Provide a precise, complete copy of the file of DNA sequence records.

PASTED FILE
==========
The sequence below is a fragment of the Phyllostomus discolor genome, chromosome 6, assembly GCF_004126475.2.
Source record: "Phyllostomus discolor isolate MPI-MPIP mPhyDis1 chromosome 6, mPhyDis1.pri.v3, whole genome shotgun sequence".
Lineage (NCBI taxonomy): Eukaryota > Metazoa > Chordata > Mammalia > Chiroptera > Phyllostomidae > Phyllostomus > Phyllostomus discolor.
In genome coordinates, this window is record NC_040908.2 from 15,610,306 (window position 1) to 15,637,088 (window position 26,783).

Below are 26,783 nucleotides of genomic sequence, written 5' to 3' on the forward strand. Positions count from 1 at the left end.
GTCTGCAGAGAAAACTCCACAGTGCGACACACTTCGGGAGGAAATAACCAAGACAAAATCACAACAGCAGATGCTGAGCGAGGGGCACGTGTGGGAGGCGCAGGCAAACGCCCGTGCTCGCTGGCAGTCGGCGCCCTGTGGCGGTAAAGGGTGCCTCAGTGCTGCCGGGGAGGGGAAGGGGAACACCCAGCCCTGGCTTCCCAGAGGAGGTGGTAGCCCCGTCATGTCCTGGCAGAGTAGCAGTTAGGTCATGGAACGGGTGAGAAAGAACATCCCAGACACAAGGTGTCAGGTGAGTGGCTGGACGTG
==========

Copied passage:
The sequence below is a fragment of the Phyllostomus discolor genome, chromosome 6, assembly GCF_004126475.2.
Source record: "Phyllostomus discolor isolate MPI-MPIP mPhyDis1 chromosome 6, mPhyDis1.pri.v3, whole genome shotgun sequence".
Lineage (NCBI taxonomy): Eukaryota > Metazoa > Chordata > Mammalia > Chiroptera > Phyllostomidae > Phyllostomus > Phyllostomus discolor.
In genome coordinates, this window is record NC_040908.2 from 15,610,306 (window position 1) to 15,637,088 (window position 26,783).

Below are 26,783 nucleotides of genomic sequence, written 5' to 3' on the forward strand. Positions count from 1 at the left end.
GTCTGCAGAGAAAACTCCACAGTGCGACACACTTCGGGAGGAAATAACCAAGACAAAATCACAACAGCAGATGCTGAGCGAGGGGCACGTGTGGGAGGCGCAGGCAAACGCCCGTGCTCGCTGGCAGTCGGCGCCCTGTGGCGGTAAAGGGTGCCTCAGTGCTGCCGGGGAGGGGAAGGGGAACACCCAGCCCTGGCTTCCCAGAGGAGGTGGTAGCCCCGTCATGTCCTGGCAGAGTAGCAGTTAGGTCATGGAACGGGTGAGAAAGAACATCCCAGACACAAGGTGTCAGGTGAGTGGCTGGACGTG